A New York-area employer who contested the violations cited against his company by OSHA after a worker’s fatal fall now faces considerably higher fines than originally proposed – due to what came to light during the litigation.
A 70' foot fall
The case stemmed from a 2012 incident in which a painter for Tower Maintenance Corp., working at a height of approximately 70 feet, inadvertently contacted an energized power line and fell from the tower, striking a second employee painting on the tower below. The second employee fell from the tower about 40 feet to the ground. The employee who contacted the power line suffered fatal injuries and the second employee survived the fall, but suffered multiple serious injuries.
In 2010, another employee of the Sea Cliff, New York-based company was killed in a similar incident at a Pennsylvania worksite.
Could feel their hair stand up from electricity
An OSHA investigation of the 2012 incident found Tower Maintenance employees were repainting a series of electric transmission towers supporting high-voltage power lines. The difficult work required employees to climb the towers, which are over 100 feet tall, and apply paint to the towers' surfaces as they climbed. Employees told inspectors that they worked so close to the energized power lines that they could feel the hair on their skin stand up. Despite the extreme and obvious hazards of the work, Tower Maintenance refused to provide the employees with functional fall protection equipment and failed to provide the employees with any safety training.
After its investigation, the agency issued three citations, including one repeat violation for the employer's failure to provide employees with functional fall protection equipment, one repeat violation for the employer's failure to provide training, and one serious violation for permitting unqualified employees to work in close proximity to energized electric lines. OSHA proposed a total penalty of $35,000 for the violations.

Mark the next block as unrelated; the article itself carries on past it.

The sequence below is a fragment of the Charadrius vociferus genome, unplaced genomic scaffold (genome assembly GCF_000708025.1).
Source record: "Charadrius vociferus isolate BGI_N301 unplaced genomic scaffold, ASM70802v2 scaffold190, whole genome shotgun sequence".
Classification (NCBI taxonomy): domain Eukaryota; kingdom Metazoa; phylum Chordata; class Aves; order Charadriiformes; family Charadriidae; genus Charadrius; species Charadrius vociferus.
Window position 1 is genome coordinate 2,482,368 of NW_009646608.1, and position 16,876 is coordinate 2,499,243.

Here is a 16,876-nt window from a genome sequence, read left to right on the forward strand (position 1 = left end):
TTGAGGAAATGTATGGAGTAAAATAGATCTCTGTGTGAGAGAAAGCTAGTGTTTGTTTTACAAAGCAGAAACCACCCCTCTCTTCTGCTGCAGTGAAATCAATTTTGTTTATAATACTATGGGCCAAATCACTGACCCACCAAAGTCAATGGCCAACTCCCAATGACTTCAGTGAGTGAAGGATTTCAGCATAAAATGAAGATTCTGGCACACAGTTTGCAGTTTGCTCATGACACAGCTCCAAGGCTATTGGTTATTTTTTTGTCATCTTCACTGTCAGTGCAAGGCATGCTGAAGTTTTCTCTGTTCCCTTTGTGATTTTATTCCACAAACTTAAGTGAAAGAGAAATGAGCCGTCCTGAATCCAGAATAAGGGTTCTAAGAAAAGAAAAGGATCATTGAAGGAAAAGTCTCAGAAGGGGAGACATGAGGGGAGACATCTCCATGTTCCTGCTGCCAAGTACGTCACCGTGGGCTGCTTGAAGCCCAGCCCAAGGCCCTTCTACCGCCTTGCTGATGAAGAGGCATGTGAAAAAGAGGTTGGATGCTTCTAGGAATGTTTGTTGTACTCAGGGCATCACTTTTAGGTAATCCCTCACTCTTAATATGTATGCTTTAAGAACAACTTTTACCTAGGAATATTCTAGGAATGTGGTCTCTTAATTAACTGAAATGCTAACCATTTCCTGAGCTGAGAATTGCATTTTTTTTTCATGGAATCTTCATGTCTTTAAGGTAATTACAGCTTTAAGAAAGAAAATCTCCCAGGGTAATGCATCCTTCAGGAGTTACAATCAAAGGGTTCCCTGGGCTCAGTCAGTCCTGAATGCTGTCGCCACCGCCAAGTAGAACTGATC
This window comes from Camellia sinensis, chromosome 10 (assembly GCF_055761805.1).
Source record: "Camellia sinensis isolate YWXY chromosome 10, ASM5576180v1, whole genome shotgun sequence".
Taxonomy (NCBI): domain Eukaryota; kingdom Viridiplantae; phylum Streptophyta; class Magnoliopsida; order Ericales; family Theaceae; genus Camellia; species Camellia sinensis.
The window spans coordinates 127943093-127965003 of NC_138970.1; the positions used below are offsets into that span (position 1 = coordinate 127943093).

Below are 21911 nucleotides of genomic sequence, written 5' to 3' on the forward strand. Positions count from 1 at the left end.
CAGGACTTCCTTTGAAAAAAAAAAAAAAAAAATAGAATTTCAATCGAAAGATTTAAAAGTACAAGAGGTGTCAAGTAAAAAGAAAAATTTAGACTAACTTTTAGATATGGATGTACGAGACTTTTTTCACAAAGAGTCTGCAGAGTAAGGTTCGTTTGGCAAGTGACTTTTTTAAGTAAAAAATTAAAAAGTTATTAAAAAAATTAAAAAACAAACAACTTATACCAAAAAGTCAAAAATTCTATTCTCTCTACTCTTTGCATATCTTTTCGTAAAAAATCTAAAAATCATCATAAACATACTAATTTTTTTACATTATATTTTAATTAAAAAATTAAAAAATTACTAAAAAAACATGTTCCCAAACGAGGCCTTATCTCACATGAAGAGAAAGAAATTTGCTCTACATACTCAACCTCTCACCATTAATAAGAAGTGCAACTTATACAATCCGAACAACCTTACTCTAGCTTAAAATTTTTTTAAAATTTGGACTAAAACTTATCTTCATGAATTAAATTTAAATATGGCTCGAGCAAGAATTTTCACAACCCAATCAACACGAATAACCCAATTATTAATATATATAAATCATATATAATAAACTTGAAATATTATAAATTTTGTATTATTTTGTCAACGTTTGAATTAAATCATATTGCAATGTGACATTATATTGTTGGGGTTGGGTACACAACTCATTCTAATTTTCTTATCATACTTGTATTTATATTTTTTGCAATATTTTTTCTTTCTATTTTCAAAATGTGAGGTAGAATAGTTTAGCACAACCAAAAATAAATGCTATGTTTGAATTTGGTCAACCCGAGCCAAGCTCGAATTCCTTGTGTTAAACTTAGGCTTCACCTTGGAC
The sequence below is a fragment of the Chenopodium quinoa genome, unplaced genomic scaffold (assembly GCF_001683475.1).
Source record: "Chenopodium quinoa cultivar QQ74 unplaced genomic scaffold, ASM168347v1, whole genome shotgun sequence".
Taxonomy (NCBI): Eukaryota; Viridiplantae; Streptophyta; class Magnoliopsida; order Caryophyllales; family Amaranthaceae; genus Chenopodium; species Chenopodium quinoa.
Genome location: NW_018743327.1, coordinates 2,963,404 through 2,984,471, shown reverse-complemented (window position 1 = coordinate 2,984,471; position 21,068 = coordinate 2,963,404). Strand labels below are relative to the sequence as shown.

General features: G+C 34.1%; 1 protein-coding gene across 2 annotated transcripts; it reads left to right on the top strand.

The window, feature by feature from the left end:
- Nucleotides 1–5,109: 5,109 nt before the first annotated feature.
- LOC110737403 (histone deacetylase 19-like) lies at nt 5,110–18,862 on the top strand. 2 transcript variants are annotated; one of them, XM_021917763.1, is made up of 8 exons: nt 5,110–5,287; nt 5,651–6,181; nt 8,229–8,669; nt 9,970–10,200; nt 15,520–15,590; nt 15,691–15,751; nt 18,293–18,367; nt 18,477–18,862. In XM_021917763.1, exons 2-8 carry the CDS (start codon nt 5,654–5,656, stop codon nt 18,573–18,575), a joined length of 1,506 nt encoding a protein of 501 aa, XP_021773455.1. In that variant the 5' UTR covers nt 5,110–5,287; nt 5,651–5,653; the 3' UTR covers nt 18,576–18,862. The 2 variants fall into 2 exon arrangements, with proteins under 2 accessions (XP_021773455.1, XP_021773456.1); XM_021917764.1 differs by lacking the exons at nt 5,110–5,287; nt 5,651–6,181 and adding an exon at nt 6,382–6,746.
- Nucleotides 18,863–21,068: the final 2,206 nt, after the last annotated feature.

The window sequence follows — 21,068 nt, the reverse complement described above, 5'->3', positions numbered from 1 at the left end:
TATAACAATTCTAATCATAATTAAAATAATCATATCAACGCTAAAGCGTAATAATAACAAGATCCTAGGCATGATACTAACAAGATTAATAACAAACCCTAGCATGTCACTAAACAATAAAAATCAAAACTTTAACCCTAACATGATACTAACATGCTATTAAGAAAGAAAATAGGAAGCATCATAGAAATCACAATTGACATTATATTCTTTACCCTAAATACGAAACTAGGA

New information emerged in court
During litigation, additional facts came to light. Several Tower Maintenance employees had requested new fall protection equipment prior to the fatal incident but the company denied the requests, instead directing painters to use the faulty equipment or to work with no fall protection at all. Additionally, Peter Vlahopoulos, the company's project director and the husband of the company's owner, previously owned an industrial painting company that accumulated numerous OSHA citations related to inadequate fall protection.
Based on these newly discovered facts, an administrative law judge for the independent Occupational Safety and Health Review Commission affirmed the recommendation by the U.S. Secretary of Laborsecretary argued that the fall protection violation deserved a "willful" classification and the maximum statutory penalty of $70,000.
All co. supervisors knew about safety violations
The judge's decision stated that Tower Maintenance had heightened awareness of OSHA's fall protection requirements and was "plainly indifferent to the safety of its painters." The record established that the company "systematically sent painters up towers" without the required training or fall protection equipment despite a similar fall fatality less than two years prior. The judge also found that all of Tower Maintenance's supervisors knowingly permitted the painters to work under these unsafe conditions. The decision also held that Tower Maintenance failed to train or qualify its employees to perform work near energized electric power lines. The judge assessed a total penalty of $91,000 for the three violations - $56,000 more than OSHA initially proposed.
"Tower Maintenance's negligence contributed directly to this preventable tragedy. The company routinely exposed workers to falls and electrical dangers without the proper fall protection and training, despite the fact a similar fatality occurred less than two years prior," said Robert Kulick, administrator of OSHA's New York Region. "The judge's decision sends an important message to employers: OSHA will hold companies that fail to protect employees accountable."
The OSHA inspection in this case was conducted by the OSHA Avenel Area Office. The case was litigated and tried by David M. Jaklevic and Radha Vishnuvajjala of the department's regional Office of the Solicitor in New York.